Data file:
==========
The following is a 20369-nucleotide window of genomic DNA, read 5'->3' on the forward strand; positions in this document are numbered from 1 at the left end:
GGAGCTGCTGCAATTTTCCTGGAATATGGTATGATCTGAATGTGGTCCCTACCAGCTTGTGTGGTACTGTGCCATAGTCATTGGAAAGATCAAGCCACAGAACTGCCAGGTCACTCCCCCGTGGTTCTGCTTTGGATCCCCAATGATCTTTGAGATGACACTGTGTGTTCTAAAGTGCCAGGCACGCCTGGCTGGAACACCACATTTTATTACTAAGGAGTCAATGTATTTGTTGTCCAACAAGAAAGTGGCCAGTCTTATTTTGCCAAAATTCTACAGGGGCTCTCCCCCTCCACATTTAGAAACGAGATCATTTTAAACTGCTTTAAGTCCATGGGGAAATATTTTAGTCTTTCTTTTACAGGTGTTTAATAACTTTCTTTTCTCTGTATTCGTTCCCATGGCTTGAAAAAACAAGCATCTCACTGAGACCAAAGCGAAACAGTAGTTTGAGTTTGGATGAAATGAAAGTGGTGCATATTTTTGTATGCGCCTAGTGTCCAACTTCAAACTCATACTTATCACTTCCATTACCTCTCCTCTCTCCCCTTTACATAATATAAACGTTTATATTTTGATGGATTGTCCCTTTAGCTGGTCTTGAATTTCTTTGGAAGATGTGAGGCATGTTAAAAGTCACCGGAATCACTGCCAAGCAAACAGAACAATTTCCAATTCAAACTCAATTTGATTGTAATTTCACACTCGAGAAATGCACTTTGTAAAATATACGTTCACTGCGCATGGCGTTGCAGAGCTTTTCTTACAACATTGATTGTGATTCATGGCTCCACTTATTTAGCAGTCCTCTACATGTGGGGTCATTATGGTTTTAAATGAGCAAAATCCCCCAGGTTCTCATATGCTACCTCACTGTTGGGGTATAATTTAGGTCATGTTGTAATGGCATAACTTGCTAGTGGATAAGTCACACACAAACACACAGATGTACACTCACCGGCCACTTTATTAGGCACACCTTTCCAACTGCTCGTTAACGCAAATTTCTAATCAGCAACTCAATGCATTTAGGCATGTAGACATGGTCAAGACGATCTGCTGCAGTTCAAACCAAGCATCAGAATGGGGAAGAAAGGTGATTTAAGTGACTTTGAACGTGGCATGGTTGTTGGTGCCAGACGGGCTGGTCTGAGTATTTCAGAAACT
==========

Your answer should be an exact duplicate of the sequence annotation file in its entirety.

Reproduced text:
The following is a 20369-nucleotide window of genomic DNA, read 5'->3' on the forward strand; positions in this document are numbered from 1 at the left end:
GGAGCTGCTGCAATTTTCCTGGAATATGGTATGATCTGAATGTGGTCCCTACCAGCTTGTGTGGTACTGTGCCATAGTCATTGGAAAGATCAAGCCACAGAACTGCCAGGTCACTCCCCCGTGGTTCTGCTTTGGATCCCCAATGATCTTTGAGATGACACTGTGTGTTCTAAAGTGCCAGGCACGCCTGGCTGGAACACCACATTTTATTACTAAGGAGTCAATGTATTTGTTGTCCAACAAGAAAGTGGCCAGTCTTATTTTGCCAAAATTCTACAGGGGCTCTCCCCCTCCACATTTAGAAACGAGATCATTTTAAACTGCTTTAAGTCCATGGGGAAATATTTTAGTCTTTCTTTTACAGGTGTTTAATAACTTTCTTTTCTCTGTATTCGTTCCCATGGCTTGAAAAAACAAGCATCTCACTGAGACCAAAGCGAAACAGTAGTTTGAGTTTGGATGAAATGAAAGTGGTGCATATTTTTGTATGCGCCTAGTGTCCAACTTCAAACTCATACTTATCACTTCCATTACCTCTCCTCTCTCCCCTTTACATAATATAAACGTTTATATTTTGATGGATTGTCCCTTTAGCTGGTCTTGAATTTCTTTGGAAGATGTGAGGCATGTTAAAAGTCACCGGAATCACTGCCAAGCAAACAGAACAATTTCCAATTCAAACTCAATTTGATTGTAATTTCACACTCGAGAAATGCACTTTGTAAAATATACGTTCACTGCGCATGGCGTTGCAGAGCTTTTCTTACAACATTGATTGTGATTCATGGCTCCACTTATTTAGCAGTCCTCTACATGTGGGGTCATTATGGTTTTAAATGAGCAAAATCCCCCAGGTTCTCATATGCTACCTCACTGTTGGGGTATAATTTAGGTCATGTTGTAATGGCATAACTTGCTAGTGGATAAGTCACACACAAACACACAGATGTACACTCACCGGCCACTTTATTAGGCACACCTTTCCAACTGCTCGTTAACGCAAATTTCTAATCAGCAACTCAATGCATTTAGGCATGTAGACATGGTCAAGACGATCTGCTGCAGTTCAAACCAAGCATCAGAATGGGGAAGAAAGGTGATTTAAGTGACTTTGAACGTGGCATGGTTGTTGGTGCCAGACGGGCTGGTCTGAGTATTTCAGAAACT